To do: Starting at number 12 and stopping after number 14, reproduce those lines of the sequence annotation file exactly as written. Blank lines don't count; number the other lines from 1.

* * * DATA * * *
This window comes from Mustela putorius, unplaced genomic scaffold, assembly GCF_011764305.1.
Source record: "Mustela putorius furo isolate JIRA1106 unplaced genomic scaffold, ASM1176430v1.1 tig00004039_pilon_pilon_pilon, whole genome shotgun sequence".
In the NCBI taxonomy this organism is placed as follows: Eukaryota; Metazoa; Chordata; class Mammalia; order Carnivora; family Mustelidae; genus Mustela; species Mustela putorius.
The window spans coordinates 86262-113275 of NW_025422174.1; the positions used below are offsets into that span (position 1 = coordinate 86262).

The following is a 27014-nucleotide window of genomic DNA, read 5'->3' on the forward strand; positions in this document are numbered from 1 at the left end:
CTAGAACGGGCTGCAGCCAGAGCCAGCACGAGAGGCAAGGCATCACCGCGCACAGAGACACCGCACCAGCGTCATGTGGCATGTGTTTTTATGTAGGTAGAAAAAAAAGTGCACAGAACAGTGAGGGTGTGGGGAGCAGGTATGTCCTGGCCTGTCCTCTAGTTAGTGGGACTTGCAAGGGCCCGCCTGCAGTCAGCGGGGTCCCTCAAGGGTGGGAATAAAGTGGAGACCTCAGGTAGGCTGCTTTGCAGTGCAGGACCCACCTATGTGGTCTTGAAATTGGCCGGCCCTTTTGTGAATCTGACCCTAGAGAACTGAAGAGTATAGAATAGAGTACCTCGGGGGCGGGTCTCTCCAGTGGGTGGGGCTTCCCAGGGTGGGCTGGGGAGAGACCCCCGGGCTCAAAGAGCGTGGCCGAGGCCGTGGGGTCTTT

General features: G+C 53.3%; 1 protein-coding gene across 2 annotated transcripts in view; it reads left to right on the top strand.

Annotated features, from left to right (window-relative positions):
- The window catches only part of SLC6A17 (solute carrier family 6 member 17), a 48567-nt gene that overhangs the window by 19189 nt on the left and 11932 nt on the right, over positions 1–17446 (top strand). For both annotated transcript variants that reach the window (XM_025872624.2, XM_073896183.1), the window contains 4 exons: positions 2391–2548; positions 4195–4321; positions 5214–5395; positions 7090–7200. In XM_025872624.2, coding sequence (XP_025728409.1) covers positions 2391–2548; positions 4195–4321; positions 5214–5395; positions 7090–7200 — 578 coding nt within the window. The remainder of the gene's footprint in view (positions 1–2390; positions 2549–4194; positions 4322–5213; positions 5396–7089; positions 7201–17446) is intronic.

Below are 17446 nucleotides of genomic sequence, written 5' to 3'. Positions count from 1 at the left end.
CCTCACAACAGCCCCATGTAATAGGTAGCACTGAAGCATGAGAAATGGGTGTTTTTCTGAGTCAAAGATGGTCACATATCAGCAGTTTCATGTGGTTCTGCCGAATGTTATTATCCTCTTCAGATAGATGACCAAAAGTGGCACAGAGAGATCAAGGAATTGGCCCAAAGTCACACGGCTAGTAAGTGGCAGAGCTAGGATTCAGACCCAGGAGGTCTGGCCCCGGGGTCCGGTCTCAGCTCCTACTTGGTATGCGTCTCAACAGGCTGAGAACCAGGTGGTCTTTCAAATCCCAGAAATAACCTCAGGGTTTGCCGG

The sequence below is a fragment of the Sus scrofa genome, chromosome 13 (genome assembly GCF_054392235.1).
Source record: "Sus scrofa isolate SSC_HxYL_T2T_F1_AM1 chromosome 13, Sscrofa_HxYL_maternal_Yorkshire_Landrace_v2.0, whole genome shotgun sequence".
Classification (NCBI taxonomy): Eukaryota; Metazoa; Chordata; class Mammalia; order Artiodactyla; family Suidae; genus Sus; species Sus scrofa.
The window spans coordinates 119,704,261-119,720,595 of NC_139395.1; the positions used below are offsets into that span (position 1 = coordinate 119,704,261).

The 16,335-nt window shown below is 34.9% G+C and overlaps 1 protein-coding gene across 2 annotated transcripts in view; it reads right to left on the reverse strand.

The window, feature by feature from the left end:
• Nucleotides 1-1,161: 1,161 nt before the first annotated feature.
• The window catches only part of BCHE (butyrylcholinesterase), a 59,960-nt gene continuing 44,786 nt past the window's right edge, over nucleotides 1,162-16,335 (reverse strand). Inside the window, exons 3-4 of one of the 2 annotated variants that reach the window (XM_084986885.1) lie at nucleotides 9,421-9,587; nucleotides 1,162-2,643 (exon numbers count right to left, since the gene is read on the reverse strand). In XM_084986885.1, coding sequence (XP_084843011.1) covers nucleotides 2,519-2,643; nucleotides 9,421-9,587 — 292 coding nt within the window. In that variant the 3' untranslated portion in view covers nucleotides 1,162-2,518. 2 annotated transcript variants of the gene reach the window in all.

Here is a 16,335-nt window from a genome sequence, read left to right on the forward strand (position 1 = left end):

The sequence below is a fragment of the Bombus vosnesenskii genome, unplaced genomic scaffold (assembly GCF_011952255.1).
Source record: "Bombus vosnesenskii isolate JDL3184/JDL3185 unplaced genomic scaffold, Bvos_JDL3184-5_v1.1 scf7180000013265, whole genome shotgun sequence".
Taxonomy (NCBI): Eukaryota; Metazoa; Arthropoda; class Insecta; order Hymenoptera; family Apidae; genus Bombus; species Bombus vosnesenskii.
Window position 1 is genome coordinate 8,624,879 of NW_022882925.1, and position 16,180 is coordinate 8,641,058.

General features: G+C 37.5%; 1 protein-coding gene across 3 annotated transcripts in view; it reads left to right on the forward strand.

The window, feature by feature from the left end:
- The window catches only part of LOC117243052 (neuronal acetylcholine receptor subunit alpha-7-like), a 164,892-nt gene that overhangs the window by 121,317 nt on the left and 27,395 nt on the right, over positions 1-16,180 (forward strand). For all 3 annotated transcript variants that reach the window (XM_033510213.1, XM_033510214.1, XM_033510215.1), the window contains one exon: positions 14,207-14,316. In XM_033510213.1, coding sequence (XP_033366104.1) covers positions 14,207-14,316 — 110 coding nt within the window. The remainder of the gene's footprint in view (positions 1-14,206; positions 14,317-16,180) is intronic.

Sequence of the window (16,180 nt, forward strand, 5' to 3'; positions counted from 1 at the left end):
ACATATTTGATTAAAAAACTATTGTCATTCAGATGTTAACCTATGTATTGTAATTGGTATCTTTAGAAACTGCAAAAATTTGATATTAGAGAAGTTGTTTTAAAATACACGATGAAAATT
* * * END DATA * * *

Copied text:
The sequence below is a fragment of the Sus scrofa genome, chromosome 13 (genome assembly GCF_054392235.1).
Source record: "Sus scrofa isolate SSC_HxYL_T2T_F1_AM1 chromosome 13, Sscrofa_HxYL_maternal_Yorkshire_Landrace_v2.0, whole genome shotgun sequence".
Classification (NCBI taxonomy): Eukaryota; Metazoa; Chordata; class Mammalia; order Artiodactyla; family Suidae; genus Sus; species Sus scrofa.